Laryngitis

Laryngitis is an inflammation of the larynx that occurs when the vocal cords become swollen. The sounds you make become distorted, causing hoarseness and a weak voice. In some cases, your voice disappears altogether. The condition, known as laryngitis, often occurs as a result of allergies.

Laryngitis Signs & Symptoms

Laryngitis is classified as either acute (short term) or chronic (long lasting or recurring). Allergic laryngitis may be more persistent than that caused by a viral infection, which is temporary and usually clears up within a matter of days. Allergens, which trigger an immune system response that can cause inflammation and swelling, tend to be seasonal, or worse – may persist year-round.

The most obvious sign of laryngitis is a change in your voice. It may appear hoarse, raspy, breathy, or weak, and may crack when you speak. This is sometimes accompanied by a sore throat, dry cough, or tickle in the throat.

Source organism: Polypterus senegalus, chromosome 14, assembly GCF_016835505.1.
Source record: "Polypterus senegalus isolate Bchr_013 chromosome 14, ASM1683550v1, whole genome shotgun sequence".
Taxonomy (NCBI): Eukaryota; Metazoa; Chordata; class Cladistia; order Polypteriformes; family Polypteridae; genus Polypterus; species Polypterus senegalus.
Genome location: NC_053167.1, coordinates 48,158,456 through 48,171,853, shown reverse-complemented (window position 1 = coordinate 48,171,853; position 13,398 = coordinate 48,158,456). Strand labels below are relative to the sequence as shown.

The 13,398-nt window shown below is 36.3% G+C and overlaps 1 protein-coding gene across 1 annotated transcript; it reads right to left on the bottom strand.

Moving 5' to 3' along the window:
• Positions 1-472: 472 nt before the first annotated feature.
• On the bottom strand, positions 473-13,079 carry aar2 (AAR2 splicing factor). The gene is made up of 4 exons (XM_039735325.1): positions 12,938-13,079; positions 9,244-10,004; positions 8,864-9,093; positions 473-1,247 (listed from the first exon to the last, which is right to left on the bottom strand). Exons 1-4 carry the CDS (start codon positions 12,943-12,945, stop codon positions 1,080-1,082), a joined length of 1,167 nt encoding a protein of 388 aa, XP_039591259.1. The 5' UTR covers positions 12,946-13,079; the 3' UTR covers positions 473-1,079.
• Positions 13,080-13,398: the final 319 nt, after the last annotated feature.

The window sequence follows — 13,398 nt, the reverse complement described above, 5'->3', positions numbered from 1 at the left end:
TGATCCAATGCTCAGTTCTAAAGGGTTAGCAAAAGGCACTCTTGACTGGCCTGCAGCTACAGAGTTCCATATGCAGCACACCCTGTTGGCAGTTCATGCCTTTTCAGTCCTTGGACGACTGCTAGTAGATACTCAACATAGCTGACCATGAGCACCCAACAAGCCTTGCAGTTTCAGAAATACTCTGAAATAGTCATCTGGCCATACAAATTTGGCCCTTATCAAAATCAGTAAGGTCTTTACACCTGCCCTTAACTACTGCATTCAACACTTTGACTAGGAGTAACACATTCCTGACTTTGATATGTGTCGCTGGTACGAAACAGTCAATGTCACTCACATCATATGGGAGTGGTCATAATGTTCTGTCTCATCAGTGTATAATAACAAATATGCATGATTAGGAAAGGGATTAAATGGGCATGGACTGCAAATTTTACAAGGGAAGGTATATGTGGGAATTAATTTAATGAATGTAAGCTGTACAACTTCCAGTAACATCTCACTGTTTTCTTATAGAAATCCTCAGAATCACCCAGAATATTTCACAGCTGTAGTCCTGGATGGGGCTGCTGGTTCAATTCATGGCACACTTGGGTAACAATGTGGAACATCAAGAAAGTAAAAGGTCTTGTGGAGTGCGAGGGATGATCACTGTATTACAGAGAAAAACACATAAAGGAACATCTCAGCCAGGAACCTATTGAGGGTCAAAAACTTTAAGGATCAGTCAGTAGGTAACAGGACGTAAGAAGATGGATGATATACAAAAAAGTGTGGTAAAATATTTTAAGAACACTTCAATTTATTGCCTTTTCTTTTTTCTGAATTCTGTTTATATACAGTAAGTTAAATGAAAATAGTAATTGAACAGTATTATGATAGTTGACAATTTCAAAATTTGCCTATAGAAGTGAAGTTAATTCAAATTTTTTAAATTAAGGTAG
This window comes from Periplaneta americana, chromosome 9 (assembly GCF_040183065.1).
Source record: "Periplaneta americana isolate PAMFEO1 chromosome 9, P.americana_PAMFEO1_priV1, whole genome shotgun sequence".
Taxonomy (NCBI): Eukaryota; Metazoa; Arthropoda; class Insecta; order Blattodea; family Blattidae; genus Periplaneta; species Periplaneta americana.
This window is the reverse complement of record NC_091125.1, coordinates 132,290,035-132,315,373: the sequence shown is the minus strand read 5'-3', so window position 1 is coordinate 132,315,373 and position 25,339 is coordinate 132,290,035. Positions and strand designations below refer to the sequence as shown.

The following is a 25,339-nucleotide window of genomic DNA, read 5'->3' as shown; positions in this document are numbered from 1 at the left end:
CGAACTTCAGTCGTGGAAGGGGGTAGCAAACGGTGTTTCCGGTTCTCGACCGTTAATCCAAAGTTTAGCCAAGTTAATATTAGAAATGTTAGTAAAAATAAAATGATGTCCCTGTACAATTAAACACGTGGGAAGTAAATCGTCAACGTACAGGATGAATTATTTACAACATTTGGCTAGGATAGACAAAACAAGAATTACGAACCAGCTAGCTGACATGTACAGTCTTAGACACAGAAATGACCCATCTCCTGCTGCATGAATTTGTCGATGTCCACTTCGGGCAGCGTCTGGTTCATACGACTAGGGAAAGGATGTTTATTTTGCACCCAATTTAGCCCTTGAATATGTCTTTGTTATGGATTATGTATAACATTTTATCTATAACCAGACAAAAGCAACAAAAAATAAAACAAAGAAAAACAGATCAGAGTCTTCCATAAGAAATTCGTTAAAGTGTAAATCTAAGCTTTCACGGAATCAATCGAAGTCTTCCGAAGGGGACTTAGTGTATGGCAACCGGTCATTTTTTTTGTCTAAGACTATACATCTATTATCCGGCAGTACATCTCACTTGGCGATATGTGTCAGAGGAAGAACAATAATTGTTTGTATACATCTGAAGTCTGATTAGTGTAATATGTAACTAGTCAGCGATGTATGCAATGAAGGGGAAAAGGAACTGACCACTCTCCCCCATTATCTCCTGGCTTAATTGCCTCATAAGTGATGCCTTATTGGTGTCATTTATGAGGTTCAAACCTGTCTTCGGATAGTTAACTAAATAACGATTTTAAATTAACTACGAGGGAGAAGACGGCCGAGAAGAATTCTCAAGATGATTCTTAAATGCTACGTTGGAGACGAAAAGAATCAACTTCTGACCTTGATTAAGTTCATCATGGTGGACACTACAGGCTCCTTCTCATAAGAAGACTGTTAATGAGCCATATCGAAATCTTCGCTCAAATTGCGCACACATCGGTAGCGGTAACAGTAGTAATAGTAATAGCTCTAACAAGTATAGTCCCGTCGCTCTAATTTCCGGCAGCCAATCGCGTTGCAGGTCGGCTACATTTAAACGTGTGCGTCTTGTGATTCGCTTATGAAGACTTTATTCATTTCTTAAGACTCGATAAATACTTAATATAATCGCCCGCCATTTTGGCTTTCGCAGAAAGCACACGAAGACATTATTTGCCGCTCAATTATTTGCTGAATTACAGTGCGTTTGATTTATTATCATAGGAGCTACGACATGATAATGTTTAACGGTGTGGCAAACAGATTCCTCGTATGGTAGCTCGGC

Common allergens responsible for laryngitis include pollen from trees, grasses, and weeds; mold; dust mites; animal dander; smoke; and other environmental irritants.

Treatment & Prevention

Laryngitis is a potentially serious condition. If left untreated, permanent damage to the larynx can occur. Sores and vocal cord nodules may develop as a result of persistent inflammation, and you’ll have an increased risk of contracting throat cancer. If symptoms persist beyond two weeks, seek medical attention.

You’ll be given a physical exam and allergy skin or blood tests to confirm the diagnosis and identify the allergen responsible for triggering your symptoms.

Home treatment can provide short-term relief for your symptoms. Most importantly of all, you’ll want to rest your voice. Trying to speak while suffering from laryngitis puts undue strain on the vocal cords, delaying the healing process and possibly leading to permanent damage. Drink lots of liquids, and gargle with warm salt water throughout the day. Use a humidifier to keep your throat and nasal passages moist, and stay away from tobacco smoke. Long-term solutions may include prescription medications or immunotherapy (allergy shots).